* New law aimed at making accountants challenge clients
* Shakeup to be introduced from 2016
LONDON, April 3 (Reuters) - The European Union has approved some of the world’s toughest rules for accountants in a bid to avoid a repeat of banks being given a clean bill of health just before taxpayers had to rescue them after the financial crisis of 2007-2009.
The 28-country bloc’s European Parliament approved a law on Thursday designed to stop any listed company from using the same accountantcy firm for more than 20 years, a reform the United States has shied away from as a step too far.
Lawmakers want to end what they see as cozy relationships spanning several decades between clients and the Big Four accountants - KPMG, PwC, Deloitte and EY - who check the books of nearly all the top companies around the world.
The problems faced by many banks in the financial crisis led to questions in Britain and elsewhere over why the lenders’ books had been signed off just before taxpayers had to step in.
“None of the Big Four raised the alarm at all,” former British finance minister Nigel Lawson told reporters on the sidelines of a conference. Lawson retains an interest in the matter having been among the UK lawmakers who had successfully campaigned for a British competition probe into the accounting market, which in turn helped shape the EU law.
The law will also mean banks can no longer be allowed to insist that a company receiving a loan must hire one of the Big Four to handle its accounts. And it sets curbs on non-accounting services, such as tax advice, that can be offered to a company whose books the accountant already checks.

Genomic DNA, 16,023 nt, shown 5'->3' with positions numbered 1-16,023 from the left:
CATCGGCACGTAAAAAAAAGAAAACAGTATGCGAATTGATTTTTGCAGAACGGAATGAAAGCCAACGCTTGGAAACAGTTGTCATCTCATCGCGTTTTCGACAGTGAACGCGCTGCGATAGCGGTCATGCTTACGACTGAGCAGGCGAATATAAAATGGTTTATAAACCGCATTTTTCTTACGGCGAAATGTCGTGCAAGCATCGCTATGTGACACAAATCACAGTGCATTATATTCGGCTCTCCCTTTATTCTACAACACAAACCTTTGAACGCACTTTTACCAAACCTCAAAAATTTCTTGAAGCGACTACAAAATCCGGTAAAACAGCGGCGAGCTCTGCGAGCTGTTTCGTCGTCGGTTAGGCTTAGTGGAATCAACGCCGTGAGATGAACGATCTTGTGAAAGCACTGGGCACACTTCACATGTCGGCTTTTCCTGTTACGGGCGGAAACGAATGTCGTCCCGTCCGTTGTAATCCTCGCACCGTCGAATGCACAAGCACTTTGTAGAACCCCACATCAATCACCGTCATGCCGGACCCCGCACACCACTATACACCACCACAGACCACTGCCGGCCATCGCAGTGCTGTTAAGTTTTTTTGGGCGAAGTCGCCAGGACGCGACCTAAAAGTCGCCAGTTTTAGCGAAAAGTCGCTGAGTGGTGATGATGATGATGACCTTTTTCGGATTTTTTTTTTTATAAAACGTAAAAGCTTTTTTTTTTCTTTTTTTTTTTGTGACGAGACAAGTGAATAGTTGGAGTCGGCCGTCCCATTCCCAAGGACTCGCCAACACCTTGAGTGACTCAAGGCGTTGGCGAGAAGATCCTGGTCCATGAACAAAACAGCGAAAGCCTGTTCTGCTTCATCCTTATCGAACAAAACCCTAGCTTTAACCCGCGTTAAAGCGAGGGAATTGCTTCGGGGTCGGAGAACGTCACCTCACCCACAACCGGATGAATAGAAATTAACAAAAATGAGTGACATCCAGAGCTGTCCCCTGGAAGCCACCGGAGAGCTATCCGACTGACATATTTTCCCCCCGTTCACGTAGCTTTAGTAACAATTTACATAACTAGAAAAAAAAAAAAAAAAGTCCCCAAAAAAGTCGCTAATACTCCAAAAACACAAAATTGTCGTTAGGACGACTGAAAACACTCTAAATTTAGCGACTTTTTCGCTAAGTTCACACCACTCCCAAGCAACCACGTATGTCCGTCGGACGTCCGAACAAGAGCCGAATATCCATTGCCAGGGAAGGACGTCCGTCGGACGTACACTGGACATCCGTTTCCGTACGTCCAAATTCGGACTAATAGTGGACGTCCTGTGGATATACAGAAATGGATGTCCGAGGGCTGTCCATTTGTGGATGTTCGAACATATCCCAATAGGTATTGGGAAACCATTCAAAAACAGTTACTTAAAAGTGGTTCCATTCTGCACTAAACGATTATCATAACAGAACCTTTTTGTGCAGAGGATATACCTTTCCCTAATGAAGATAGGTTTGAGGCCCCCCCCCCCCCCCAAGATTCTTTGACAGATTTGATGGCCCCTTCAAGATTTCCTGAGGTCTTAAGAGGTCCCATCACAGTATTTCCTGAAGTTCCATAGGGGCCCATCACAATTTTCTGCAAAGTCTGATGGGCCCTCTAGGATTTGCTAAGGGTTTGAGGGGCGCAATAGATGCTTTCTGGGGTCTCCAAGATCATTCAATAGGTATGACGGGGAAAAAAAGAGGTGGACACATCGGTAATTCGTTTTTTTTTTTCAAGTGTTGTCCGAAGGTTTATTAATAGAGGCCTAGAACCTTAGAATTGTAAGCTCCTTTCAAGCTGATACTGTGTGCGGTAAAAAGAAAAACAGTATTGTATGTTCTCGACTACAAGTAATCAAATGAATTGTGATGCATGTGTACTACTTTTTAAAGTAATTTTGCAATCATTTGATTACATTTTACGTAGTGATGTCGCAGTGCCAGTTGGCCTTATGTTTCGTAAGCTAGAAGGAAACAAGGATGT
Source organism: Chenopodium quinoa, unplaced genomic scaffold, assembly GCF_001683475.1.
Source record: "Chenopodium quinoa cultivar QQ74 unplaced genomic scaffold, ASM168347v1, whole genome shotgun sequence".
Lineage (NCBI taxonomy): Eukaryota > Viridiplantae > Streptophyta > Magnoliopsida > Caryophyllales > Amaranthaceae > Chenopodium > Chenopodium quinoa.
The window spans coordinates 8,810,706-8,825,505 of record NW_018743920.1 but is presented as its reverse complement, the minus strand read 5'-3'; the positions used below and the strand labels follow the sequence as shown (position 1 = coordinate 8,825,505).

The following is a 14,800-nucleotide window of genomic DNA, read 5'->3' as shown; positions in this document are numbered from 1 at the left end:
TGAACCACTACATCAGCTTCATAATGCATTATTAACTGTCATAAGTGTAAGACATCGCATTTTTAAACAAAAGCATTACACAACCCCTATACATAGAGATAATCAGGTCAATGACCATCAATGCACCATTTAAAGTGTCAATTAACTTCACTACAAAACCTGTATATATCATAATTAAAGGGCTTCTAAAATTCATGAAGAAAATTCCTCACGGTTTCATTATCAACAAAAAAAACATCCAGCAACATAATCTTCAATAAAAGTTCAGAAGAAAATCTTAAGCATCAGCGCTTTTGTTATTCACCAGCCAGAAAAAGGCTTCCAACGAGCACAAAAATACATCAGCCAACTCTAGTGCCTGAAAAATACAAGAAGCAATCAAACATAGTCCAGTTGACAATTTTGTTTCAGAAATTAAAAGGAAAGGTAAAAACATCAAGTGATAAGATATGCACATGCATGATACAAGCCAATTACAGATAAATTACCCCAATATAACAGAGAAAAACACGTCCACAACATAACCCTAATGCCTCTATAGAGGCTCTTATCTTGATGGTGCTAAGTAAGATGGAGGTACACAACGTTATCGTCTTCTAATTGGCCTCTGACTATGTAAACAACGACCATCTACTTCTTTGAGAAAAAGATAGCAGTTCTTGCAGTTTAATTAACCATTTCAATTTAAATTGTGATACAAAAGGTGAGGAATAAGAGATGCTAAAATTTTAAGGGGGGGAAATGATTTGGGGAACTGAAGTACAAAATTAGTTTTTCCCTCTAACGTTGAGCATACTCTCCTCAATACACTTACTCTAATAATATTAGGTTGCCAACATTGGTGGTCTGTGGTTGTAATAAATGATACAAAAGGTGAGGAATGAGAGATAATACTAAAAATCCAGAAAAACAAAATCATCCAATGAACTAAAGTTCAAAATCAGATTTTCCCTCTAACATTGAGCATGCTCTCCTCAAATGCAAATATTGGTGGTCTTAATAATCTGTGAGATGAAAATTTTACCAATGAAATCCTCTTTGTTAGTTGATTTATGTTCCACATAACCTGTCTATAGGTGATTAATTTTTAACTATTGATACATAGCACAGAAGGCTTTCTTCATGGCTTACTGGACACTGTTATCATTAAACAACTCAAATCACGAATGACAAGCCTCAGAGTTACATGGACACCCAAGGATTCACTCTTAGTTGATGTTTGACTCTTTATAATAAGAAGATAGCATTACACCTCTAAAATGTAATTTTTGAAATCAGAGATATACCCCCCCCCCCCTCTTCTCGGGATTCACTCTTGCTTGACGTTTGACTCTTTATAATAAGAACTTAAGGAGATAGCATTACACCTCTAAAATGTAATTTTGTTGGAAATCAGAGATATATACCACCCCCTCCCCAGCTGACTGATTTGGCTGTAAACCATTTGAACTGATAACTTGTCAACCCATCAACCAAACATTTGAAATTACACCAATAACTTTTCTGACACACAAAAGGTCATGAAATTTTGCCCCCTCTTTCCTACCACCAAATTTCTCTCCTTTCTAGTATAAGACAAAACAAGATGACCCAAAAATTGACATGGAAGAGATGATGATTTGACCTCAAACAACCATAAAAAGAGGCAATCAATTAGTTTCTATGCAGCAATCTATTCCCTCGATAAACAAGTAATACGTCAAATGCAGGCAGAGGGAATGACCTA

But Lawson and others say it will take years to loosen the Big Four’s grip, given the huge investments smaller rivals like Grant Thornton and BDO would have to make in hiring extra staff to audit large, cross-border companies.
“I think it is very difficult because, not least, there is no great desire at second-tier firms to expand into this area because on the whole they are earning a decent living as it is,” Lawson said.
The Big Four had heavily lobbied EU lawmakers but failed to derail the bill. PwC said it was concerned some of the changes will reduce competition and shareholder choice by taking away the ability of a company’s audit committee to keep an auditor.
Yves Nicolas, head of French auditors’ body CNCC, said medium-sized accountants will have to merge if they want to audit large companies and compete with the Big Four or French accountant Mazars.
“Also if you have many tenders for work then the level of fees decreases, which makes it difficult to maintain the same level of quality,” Nicolas said.
Britain already requires listed companies to consider switching accountants every decade, though the changes so far among top companies have been a merry-go-round among the Big Four.
“We are already seeing changes emerge in the market, including the UK, with long-standing audit engagements being put out to tender and audit committees being more prescriptive about the kind of non-audit services they ask the auditors to provide,” said Michael Izza, chief executive of ICAEW, an international accounting body.
Grant Thornton is optimistic about the EU rules.
“While many people will be upset with the changes, the new law provides ground-breaking support for protecting investors’ interests and creates some of the toughest rules for the auditing profession in the world,” said Ed Nusbaum, global chief executive of Grant Thornton.
The new EU law is due to be rubber-stamped by the bloc’s member states without changes.
Ahead of the 2016 start for the EU rules, Britain’s competition watchdog will enforce changes from later this year to require listed companies to put out their book-keeping work to tender at least every decade. (Editing by David Holmes)
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